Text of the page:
Consider the Child's Point of View
Culture and language are closely linked. In young children's minds, culture and language are synonymous with family. Children may not have the words, but they recognize where power and privilege live. Imagine a child entering an early childhood program where no one speaks his or her language, or looks or does things like their family does them. Imagine the sense of confusion, the isolation, and the fear that might exist in the child.
Consider this story about Keej.
How might you help him feel like a member of the program's community, yet connected to, and proud of, his culture?
At home, Keej lives with his siblings, parents, and grandparents, all of whom speak Hmong. When he was four years old, Keej's family moved to a European-American suburb. His parents enrolled him in an ECE program with all English speakers. Keej's father was eager for him to learn English, so that he would be successful in school, and be able to translate for family members in other English-speaking settings, such as the doctor's office.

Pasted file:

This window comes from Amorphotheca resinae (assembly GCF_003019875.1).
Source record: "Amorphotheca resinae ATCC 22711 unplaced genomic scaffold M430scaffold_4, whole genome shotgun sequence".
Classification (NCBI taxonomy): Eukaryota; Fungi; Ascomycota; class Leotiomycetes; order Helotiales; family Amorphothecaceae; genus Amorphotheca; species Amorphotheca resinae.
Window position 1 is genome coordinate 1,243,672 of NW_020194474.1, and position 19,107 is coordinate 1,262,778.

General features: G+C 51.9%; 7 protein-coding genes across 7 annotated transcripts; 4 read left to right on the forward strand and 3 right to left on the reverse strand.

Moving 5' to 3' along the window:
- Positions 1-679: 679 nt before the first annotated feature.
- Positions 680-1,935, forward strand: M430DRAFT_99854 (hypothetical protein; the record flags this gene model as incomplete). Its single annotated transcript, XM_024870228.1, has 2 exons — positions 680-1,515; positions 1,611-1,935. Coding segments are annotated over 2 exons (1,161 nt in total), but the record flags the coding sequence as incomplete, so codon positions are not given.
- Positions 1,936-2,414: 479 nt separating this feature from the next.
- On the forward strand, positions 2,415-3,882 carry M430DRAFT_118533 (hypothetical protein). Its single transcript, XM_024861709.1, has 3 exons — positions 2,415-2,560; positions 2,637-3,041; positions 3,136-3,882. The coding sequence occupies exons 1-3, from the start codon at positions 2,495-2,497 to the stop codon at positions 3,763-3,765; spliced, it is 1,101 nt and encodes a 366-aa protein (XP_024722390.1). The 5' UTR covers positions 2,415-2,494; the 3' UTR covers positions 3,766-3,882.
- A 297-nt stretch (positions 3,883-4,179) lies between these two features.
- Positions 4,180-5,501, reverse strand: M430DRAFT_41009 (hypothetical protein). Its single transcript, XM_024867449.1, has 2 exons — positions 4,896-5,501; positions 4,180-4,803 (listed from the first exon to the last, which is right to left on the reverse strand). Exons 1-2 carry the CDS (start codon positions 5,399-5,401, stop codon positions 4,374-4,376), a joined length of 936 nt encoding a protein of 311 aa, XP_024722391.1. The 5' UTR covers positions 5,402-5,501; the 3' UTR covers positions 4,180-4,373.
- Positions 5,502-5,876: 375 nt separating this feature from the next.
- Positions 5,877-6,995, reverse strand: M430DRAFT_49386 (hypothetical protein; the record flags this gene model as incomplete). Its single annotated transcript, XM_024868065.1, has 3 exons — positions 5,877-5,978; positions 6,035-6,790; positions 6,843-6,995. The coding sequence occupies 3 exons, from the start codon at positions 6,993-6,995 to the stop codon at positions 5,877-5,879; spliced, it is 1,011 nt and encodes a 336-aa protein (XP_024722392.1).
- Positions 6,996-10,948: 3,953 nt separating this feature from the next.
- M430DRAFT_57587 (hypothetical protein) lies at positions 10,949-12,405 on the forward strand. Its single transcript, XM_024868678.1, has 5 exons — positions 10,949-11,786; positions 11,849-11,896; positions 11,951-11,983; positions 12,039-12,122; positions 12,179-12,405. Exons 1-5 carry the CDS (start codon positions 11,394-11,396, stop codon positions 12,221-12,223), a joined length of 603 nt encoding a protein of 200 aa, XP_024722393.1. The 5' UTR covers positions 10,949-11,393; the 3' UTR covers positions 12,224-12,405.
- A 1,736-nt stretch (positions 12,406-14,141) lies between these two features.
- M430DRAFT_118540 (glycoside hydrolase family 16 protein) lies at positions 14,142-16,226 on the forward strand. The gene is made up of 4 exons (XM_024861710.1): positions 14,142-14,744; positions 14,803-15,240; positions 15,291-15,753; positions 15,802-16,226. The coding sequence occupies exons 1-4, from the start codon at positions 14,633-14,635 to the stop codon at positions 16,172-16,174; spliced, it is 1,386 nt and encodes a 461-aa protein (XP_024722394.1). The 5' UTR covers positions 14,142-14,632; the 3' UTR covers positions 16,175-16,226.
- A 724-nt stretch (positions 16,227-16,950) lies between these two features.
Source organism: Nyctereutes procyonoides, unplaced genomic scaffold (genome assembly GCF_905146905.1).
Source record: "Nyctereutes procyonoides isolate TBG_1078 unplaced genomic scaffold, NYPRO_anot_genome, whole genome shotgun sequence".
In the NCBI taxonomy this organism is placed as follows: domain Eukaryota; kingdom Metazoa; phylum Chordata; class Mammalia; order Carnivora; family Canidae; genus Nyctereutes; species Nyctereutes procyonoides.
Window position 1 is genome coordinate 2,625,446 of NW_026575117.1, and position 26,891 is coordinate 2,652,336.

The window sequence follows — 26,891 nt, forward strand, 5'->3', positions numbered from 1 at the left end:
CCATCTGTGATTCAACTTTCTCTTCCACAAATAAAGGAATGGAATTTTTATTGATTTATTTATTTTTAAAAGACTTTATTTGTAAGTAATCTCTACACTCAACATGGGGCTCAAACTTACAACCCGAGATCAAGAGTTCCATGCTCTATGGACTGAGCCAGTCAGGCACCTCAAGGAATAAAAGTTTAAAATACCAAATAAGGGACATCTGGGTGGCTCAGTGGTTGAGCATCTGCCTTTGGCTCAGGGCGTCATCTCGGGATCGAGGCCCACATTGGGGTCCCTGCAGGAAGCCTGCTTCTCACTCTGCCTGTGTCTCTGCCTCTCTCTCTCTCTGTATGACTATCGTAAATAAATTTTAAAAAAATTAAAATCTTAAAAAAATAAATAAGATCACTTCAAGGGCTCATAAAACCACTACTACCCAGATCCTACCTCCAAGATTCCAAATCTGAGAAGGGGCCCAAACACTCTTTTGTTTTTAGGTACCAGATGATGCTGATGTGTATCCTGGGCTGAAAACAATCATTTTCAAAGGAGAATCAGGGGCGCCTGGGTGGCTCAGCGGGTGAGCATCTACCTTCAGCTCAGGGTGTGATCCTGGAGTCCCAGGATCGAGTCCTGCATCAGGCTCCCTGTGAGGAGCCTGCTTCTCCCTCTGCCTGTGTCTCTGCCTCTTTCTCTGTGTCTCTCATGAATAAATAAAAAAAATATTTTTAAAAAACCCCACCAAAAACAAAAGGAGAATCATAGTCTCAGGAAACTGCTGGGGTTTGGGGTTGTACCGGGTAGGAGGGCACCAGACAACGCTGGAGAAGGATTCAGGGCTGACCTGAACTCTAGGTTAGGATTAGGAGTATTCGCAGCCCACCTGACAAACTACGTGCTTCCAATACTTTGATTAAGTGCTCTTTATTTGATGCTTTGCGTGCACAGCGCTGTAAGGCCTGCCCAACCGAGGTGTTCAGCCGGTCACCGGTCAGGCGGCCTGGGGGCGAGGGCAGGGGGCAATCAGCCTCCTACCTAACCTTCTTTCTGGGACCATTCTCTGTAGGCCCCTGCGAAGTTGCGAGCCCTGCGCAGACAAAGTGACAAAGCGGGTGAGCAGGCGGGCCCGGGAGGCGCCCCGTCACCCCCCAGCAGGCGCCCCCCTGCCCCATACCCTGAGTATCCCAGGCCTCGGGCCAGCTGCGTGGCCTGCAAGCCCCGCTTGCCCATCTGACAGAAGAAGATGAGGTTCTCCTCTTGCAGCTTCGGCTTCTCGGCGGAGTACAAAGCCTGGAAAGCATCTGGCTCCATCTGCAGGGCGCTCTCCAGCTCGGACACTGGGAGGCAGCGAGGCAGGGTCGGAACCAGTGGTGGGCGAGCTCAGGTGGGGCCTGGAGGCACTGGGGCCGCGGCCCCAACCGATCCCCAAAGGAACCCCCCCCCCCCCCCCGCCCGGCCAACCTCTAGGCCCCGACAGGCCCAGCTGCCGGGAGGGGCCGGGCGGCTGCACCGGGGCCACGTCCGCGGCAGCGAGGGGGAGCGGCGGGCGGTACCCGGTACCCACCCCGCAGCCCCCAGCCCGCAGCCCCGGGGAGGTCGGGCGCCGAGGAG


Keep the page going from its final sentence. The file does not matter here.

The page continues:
Before the end of the school year, Keej was fully fluent in English and no longer wanted to speak Hmong at home. He began to feel a bit embarrassed by how different his family was from all of his new friends.
Reflect on Keej's story. Use the template below to record your observations, your responses, and your reflections.
Share them with a colleague to start a dialogue.
- What do you think is the source of Keej's feelings and refusal to speak Hmong?
- What might be the positive and negative effects on his relationship with his family and his cultural identity?
- What could you, as an early childhood educator, do to foster pride in the culture and home language of children like Keej?